By John Cobley
Glenn Cunningham v Luigi Beccali v Jack Lovelock (1936)
1,500 1936 Olympic Games in Berlin
Great Races #3
The three favorites for this Olympic final were all reaching the climax of their careers. Luigi Beccali (29) of Italy had broken the WR for 1500 in 1933; he was also the reigning Olympic and European 1,500 champion. American Glenn Cunningham (25) was the current WR holder for the Mile, and he had been fourth in the 1932 Olympic 1,500 final. New Zealander Jack Lovelock (26) had set a Mile WR in 1933 but had not subsequently run as well. Still, a recent 3:01 time-trial over 1,200 showed he was back to his best form. These three great runners knew each other well from previous encounters on the track. Beccali had the best record, having beaten Cunningham once and Lovelock twice. Cunningham had beaten both men once, while Lovelock had beaten Cunningham three times. All three were known for great finishing kicks, so it promised to be a tactical race.
|Lovelock (467) positions himself behind Ny and outside Cunningham.|
The build-up to this race was huge. Even Hitler was keen to be present. The tough Cunningham, who had survived terrible burns to both legs in his childhood, was not expected to be affected by the pressure. Lovelock, on the other hand was highly strung and for the week before the final needed a masseur to relax him enough for sleeping. Beccali, the reigning 1,500 champion, had already shown he could take the pressure.
The heats, held the day before the final, definitely gave Lovelock an advantage. Whereas Beccali and Cunningham had hard heats, running 3:55.6 and 3:54.8 respectively, Lovelock qualified in the very slow time of 4:04.
A crowd of 112,000 was on hand for the 1,500 final. There was a short delay because Hitler arrived late. Then the 12 finalists were under starter’s orders.
Jerry Cornes, Lovelock’s colleague at Oxford, took the field through 200 in 30.0 and 400 in 61.5, with Lovelock well back. At 500 Cunningham, anxious to keep the pace fast, moved into the lead. Lovelock, clearly keying on the American, reacted quickly. By the end of the back straight they were one and two. Beccali had also moved up to stay in contact. As they approached 800, Ny of Sweden moved up quickly and settled between Cunningham and Lovelock. At 800 (2:05.2) Cunningham led Ny, Lovelock and Beccali, who was now right on Lovelock’s heels. Round the bend, Ny was unable to get an inside berth, while others three leaders hugged the kerb. The field bunched as it approached the bell. There was some bumping, and Ny forced Cunningham off the track for a couple of strides. As well, Beccali bumped hard with the German Schaumberg. An impatient Ny passed Cunningham to lead at 1100 (the bell). Lovelock moved out and up to Cunningham’s shoulder—perfect positioning.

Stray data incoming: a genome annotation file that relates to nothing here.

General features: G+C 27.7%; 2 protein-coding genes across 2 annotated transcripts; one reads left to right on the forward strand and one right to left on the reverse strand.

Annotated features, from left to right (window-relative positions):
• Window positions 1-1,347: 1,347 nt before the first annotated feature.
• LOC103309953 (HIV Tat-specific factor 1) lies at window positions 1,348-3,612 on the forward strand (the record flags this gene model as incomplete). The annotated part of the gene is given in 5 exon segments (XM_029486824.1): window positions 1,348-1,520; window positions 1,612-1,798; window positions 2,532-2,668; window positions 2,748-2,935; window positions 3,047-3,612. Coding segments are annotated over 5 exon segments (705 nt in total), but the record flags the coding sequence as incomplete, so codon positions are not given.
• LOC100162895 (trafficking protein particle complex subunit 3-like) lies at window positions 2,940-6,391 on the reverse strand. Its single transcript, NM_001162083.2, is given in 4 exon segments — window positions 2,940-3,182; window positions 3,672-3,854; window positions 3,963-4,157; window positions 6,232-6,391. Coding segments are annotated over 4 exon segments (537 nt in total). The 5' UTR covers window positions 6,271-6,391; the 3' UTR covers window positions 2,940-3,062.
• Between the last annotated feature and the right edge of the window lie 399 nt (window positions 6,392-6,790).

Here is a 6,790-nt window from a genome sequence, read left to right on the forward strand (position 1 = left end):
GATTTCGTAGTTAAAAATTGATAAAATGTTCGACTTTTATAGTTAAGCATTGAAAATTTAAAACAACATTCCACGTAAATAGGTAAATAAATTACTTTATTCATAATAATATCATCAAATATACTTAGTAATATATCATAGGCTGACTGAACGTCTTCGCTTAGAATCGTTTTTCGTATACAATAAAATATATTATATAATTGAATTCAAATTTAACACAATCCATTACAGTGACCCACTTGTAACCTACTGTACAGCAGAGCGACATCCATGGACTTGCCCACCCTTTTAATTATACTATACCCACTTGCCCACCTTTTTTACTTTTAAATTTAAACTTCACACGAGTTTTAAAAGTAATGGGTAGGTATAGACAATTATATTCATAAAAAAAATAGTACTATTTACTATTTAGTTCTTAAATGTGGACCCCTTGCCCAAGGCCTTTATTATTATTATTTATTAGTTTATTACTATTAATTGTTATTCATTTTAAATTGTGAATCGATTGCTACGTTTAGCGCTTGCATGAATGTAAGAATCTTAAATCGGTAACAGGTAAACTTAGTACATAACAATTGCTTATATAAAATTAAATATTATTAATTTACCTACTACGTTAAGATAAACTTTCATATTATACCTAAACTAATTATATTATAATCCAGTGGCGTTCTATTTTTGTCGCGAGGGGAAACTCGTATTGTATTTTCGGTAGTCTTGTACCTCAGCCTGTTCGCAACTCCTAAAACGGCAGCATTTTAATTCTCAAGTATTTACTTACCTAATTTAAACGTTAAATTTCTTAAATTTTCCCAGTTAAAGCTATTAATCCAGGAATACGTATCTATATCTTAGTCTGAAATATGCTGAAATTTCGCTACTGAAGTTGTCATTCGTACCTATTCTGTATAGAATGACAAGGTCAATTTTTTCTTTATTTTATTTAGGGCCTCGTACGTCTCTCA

The powerful Cunningham looked ready to breeze past the Swede, but the smooth-running Lovelock was still very close to him. At the crown of the bend, Lovelock quickly moved by the American and settled at Ny’s shoulder. Cunningham sped up too, but relaxed on the inside behind Ny, once he saw that Lovelock was staying on Ny’s shoulder. They passed 1200 in 3:05.4; the 60.2 third lap had been unusually fast. But as soon as Cunningham had relaxed behind Ny, Lovelock took off again with a hard burst. Cunningham and Beccali reacted, but they lost contact with the Kiwi. His burst had put him 3-4 meters ahead. Down the back straight, Cunningham and Beccali could make no impression on him. Ny and Schaumberg dropped back.
|Entering the straight, Lovelock has a clear lead from Cunningham and Beccali.|
With 200 to go, Lovelock knew he had a decent lead and relaxed slightly round the bend so that he would have something for the last straight. Behind him, Beccali came up to Cunningham’s shoulder. The two closed the gap fractionally, but Lovelock, still running gracefully, was able to lengthen his lead a little in the final 100 as a desperate Cunningham held off Beccali for second place. Lovelock had run the last lap in 56.8 and had broken Bonthron’s World Record by a second. Cunningham was also under the old mark.
Lovelock described the last part of the race in his diary: “Just before entering the back straight I felt the tension of the field relax and realized, subconsciously perhaps, that everyone was taking a breather ready for a hard last 200. So at the 300m mark I struck home, passed Cunningham and gained a five-yard break before he awoke. Then it was merely a question of holding that suddenly acquired break which, had I left it later till everyone else was going to move, I could never have gained, and the fight would have been sterner and closer…. I finished with perfect form, relaxed and comfortable, and jogged on another half lap. It was undoubtedly the most beautifully executed race of my career, a true climax to eight years’ steady work, an athletic creation.”
Lovelock had got himself in peak condition and had run a perfect race. “His success left little to the imagination,” wrote the Times correspondent. “It was so complete and faultless.” (The Times, August 7,1936, p.4)
Result: 1. Jack Lovelock, New Zealand 3:47.8; 2. Glenn Cunningham, USA 3:48.4; 3. Luigi Beccali, Italy 3:49.2.